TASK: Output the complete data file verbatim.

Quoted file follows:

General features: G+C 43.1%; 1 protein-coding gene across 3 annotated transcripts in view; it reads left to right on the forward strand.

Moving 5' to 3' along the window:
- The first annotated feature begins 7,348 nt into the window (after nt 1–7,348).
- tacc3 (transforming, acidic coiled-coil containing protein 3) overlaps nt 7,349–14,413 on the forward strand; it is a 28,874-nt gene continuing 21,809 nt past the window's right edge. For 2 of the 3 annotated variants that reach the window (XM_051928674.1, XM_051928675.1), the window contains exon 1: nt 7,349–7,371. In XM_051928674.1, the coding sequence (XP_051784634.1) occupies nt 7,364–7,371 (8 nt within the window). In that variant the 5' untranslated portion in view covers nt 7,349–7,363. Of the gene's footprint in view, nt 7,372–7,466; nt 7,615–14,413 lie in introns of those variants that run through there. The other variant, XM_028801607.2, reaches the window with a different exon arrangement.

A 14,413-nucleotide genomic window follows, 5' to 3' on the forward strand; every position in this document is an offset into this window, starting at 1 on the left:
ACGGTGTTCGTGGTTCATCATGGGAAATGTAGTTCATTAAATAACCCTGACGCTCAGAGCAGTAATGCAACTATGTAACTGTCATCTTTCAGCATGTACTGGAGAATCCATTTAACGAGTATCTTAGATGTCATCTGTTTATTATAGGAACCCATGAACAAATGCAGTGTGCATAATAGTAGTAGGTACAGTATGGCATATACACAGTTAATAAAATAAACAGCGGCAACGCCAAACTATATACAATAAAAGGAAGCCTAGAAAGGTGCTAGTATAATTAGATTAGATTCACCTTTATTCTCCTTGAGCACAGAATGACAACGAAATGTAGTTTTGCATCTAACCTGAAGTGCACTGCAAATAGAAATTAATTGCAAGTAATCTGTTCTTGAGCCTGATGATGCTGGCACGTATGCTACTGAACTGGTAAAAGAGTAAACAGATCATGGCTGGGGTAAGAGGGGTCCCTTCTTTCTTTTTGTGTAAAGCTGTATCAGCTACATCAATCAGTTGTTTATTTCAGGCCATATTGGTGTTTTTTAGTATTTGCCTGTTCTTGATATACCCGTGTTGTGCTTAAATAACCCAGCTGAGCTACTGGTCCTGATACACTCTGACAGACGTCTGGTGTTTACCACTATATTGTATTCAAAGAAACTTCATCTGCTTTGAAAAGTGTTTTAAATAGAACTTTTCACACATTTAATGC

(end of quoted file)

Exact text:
General features: G+C 43.1%; 1 protein-coding gene across 3 annotated transcripts in view; it reads left to right on the forward strand.

Moving 5' to 3' along the window:
- The first annotated feature begins 7,348 nt into the window (after nt 1–7,348).
- tacc3 (transforming, acidic coiled-coil containing protein 3) overlaps nt 7,349–14,413 on the forward strand; it is a 28,874-nt gene continuing 21,809 nt past the window's right edge. For 2 of the 3 annotated variants that reach the window (XM_051928674.1, XM_051928675.1), the window contains exon 1: nt 7,349–7,371. In XM_051928674.1, the coding sequence (XP_051784634.1) occupies nt 7,364–7,371 (8 nt within the window). In that variant the 5' untranslated portion in view covers nt 7,349–7,363. Of the gene's footprint in view, nt 7,372–7,466; nt 7,615–14,413 lie in introns of those variants that run through there. The other variant, XM_028801607.2, reaches the window with a different exon arrangement.

A 14,413-nucleotide genomic window follows, 5' to 3' on the forward strand; every position in this document is an offset into this window, starting at 1 on the left:
ACGGTGTTCGTGGTTCATCATGGGAAATGTAGTTCATTAAATAACCCTGACGCTCAGAGCAGTAATGCAACTATGTAACTGTCATCTTTCAGCATGTACTGGAGAATCCATTTAACGAGTATCTTAGATGTCATCTGTTTATTATAGGAACCCATGAACAAATGCAGTGTGCATAATAGTAGTAGGTACAGTATGGCATATACACAGTTAATAAAATAAACAGCGGCAACGCCAAACTATATACAATAAAAGGAAGCCTAGAAAGGTGCTAGTATAATTAGATTAGATTCACCTTTATTCTCCTTGAGCACAGAATGACAACGAAATGTAGTTTTGCATCTAACCTGAAGTGCACTGCAAATAGAAATTAATTGCAAGTAATCTGTTCTTGAGCCTGATGATGCTGGCACGTATGCTACTGAACTGGTAAAAGAGTAAACAGATCATGGCTGGGGTAAGAGGGGTCCCTTCTTTCTTTTTGTGTAAAGCTGTATCAGCTACATCAATCAGTTGTTTATTTCAGGCCATATTGGTGTTTTTTAGTATTTGCCTGTTCTTGATATACCCGTGTTGTGCTTAAATAACCCAGCTGAGCTACTGGTCCTGATACACTCTGACAGACGTCTGGTGTTTACCACTATATTGTATTCAAAGAAACTTCATCTGCTTTGAAAAGTGTTTTAAATAGAACTTTTCACACATTTAATGC